Study: Eating More Gluten Early In Life Could Raise Child ’ s Risk Of Celiac Disease

(CNN) — Bad news for lovers of bread, pasta and baked goods: Eating lots of gluten-heavy foods from a young age could eventually lead to gluten intolerance. A study published Tuesday in the journal JAMA suggests that eating higher-than-normal levels of gluten during the first five years of life can increase a child’s likelihood of developing celiac disease, a digestive disorder that damages the small intestine. Higher gluten intake was associated with a 6.1% increased risk of celiac disease autoimmunity, an immunological response to gluten, and a 7.2% increased risk of celiac disease per each additional gram or gluten per day, according to the study. Researchers evaluated more than 6,600 newborns in the United States, Finland, Germany and Sweden born between 2004 to 2010. All of the children carried a genotype associated with Type 1 diabetes and celiac disease. Every few months, the study’s authors recorded the children’s gluten intake until the age of 5 and compared the levels to reference amounts of gluten intake in healthy children at each age. Over the course of the study, 1,216 of the children — nearly 20% — developed celiac disease autoimmunity, the first sign of the body’s negative response to the protein, said study author Carin Andrén Aronsson, study manager at the Unit for Diabetes &Celiac Disease at Lund University in Sweden. Another 450 participants developed celiac disease, about 7%. Most of the diagnoses occur...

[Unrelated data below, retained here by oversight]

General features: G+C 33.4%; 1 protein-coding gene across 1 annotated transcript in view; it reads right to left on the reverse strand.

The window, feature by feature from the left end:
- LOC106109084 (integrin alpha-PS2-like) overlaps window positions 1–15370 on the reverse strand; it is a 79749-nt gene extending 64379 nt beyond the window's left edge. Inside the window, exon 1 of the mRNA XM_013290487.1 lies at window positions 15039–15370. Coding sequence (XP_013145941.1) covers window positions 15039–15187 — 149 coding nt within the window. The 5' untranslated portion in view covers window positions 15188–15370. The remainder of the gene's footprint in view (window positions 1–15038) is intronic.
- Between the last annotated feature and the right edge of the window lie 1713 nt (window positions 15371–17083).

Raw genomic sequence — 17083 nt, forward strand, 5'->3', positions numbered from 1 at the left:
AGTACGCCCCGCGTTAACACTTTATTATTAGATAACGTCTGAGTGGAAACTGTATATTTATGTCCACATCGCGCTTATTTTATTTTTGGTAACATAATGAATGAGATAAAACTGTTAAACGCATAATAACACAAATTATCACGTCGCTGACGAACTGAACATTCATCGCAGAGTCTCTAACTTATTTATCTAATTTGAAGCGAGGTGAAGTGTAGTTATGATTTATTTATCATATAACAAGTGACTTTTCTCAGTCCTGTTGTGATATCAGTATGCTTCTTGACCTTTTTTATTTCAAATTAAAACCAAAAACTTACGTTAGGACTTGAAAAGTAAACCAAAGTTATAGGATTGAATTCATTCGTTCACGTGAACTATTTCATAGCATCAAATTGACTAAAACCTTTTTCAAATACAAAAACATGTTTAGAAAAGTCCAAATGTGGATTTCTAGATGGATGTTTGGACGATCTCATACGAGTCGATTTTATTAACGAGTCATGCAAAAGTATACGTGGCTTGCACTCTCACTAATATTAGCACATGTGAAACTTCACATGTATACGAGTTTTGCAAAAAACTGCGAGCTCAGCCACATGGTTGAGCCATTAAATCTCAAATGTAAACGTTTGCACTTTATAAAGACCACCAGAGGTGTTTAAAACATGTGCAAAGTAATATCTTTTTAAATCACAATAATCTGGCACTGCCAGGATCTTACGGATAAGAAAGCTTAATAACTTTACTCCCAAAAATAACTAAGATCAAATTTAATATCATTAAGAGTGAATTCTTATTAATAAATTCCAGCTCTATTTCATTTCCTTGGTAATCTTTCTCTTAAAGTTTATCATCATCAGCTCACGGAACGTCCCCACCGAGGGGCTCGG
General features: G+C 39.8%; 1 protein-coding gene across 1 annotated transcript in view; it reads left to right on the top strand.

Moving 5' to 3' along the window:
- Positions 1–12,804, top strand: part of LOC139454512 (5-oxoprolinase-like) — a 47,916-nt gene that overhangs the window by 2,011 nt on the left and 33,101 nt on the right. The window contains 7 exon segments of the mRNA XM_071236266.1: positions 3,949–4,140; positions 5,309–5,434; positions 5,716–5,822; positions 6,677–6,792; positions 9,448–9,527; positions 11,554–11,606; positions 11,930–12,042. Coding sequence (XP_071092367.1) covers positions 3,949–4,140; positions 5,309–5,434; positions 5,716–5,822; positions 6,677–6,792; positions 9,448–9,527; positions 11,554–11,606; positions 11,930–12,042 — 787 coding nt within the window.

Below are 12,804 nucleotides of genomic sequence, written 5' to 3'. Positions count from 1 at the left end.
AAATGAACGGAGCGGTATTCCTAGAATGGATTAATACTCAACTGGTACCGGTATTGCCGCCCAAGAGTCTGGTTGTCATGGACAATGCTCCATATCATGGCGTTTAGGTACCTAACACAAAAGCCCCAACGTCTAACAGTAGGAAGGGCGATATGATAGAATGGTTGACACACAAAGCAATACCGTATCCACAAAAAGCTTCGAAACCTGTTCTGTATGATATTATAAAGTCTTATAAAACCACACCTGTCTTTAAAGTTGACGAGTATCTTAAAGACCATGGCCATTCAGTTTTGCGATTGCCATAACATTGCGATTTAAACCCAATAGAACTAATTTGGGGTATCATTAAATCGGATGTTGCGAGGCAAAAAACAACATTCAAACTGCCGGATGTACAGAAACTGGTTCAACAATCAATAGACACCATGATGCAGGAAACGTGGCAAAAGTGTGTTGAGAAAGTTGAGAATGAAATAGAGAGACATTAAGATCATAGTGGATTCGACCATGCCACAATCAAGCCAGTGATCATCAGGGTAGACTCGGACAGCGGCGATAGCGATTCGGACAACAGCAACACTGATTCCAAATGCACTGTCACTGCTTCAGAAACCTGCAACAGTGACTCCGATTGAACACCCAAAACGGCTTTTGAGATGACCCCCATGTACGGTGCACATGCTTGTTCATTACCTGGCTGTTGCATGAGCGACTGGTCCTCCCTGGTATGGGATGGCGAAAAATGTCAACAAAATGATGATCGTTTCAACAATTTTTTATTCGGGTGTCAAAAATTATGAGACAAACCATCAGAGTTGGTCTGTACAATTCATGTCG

Source: WBZ-TV - Breaking News, Weather and Sports for Boston, Worcester and New Hampshire - Category: Consumer Health News Authors: Tags: Health News Syndicated CBSN Boston CNN Gluten Source Type: news

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Source: Viruses - Category: Virology Authors: Tags: Review Source Type: research
Profound and debilitating fatigue is the most common complaint reported among individuals with autoimmune disease, such as systemic lupus erythematosus, multiple sclerosis, type 1 diabetes, celiac disease, chronic fatigue syndrome, and rheumatoid arthritis. Fatigue is multi-faceted and broadly defined, which makes understanding the cause of its manifestations especially difficult in conditions with diverse pathology including autoimmune diseases. In general, fatigue is defined by debilitating periods of exhaustion that interfere with normal activities. The severity and duration of fatigue episodes vary, but fatigue can cau...